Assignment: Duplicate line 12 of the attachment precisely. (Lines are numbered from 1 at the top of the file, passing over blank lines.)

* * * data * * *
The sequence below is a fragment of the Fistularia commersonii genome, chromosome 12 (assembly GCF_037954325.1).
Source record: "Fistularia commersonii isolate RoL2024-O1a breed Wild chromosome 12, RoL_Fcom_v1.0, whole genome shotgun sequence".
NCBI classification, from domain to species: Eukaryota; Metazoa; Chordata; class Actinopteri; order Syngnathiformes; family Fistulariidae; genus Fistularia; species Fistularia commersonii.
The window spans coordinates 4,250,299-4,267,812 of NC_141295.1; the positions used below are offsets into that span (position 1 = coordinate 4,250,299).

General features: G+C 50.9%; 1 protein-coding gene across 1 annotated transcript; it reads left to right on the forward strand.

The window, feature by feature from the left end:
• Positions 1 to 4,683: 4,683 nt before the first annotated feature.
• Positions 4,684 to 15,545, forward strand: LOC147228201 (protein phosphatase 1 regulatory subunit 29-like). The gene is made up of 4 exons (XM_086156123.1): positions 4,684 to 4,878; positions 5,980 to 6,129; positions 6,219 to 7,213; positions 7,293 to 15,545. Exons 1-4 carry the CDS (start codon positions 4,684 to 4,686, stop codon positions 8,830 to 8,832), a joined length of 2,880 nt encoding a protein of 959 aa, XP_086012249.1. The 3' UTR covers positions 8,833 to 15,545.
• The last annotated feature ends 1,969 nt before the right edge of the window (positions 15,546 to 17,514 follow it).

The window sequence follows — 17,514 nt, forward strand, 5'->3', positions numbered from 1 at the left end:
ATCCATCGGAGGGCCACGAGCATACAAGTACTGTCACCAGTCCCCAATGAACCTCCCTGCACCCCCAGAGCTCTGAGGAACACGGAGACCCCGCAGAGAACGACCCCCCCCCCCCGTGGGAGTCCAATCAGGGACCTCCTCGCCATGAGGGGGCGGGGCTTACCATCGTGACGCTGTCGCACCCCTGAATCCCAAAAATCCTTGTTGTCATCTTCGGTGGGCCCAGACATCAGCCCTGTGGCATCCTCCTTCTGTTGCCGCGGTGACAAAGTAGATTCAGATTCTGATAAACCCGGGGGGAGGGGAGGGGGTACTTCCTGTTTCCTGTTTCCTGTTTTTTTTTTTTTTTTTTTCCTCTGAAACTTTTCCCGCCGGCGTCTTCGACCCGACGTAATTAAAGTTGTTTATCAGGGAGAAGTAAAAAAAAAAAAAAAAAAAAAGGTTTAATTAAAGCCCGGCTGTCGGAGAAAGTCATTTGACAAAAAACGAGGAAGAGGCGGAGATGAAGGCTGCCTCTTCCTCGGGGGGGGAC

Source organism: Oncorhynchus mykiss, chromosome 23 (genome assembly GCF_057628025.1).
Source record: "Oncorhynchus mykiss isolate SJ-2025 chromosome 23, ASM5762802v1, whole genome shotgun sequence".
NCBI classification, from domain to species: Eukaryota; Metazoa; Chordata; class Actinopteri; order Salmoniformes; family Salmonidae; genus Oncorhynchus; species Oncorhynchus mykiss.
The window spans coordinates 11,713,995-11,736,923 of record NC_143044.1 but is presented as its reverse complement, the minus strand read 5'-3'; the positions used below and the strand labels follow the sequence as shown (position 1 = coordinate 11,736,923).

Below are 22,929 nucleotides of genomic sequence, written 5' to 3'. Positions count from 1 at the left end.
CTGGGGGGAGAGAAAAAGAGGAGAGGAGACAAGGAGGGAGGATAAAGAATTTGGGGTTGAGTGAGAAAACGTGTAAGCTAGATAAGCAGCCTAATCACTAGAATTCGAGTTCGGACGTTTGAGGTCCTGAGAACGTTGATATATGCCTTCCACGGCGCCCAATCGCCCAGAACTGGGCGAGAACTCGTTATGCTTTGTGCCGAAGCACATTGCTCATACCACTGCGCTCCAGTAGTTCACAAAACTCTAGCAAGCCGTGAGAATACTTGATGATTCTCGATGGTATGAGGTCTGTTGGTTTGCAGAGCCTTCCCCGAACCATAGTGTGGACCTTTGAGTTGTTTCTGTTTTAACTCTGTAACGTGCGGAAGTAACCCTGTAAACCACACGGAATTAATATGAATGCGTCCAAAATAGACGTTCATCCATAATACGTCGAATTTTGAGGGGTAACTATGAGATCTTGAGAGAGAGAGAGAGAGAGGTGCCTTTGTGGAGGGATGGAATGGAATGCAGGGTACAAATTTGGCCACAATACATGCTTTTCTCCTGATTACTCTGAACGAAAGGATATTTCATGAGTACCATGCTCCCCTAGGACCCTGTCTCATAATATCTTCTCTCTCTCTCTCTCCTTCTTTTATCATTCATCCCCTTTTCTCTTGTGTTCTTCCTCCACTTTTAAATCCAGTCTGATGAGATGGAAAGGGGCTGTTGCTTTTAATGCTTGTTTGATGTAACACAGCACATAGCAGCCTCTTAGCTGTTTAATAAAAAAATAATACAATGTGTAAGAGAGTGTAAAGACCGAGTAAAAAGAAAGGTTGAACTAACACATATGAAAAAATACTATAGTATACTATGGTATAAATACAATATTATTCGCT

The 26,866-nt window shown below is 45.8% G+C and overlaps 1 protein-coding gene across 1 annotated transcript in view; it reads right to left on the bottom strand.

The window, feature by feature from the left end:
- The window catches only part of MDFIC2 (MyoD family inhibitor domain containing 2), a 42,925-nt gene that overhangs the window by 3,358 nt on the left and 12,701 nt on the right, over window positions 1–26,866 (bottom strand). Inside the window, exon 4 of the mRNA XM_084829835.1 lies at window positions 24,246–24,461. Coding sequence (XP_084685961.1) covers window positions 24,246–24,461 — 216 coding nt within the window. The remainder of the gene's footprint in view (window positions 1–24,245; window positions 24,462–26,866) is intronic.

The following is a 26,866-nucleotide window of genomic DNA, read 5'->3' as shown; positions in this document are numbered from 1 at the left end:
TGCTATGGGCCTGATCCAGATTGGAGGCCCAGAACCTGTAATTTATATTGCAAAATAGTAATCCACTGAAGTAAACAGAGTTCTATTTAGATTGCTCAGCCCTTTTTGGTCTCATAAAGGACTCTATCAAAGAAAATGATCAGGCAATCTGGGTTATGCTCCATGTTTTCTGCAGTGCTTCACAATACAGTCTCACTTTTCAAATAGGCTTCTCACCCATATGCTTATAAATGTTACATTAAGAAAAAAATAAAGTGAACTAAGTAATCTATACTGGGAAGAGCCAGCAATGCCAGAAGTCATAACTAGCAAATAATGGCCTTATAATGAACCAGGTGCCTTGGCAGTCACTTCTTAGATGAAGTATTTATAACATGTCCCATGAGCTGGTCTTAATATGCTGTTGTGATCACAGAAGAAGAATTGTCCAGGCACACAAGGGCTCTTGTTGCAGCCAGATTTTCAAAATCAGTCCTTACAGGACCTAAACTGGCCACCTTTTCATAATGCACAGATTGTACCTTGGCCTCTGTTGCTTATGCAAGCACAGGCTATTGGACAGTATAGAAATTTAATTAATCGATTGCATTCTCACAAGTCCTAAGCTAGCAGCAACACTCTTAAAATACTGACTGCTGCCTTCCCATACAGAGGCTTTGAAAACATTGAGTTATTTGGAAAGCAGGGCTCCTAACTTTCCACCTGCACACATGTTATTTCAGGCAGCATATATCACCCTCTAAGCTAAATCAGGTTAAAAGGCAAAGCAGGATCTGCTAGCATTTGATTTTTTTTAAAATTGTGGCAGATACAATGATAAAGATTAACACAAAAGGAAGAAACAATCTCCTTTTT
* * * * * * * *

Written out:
Source organism: Oncorhynchus mykiss, chromosome 23 (genome assembly GCF_057628025.1).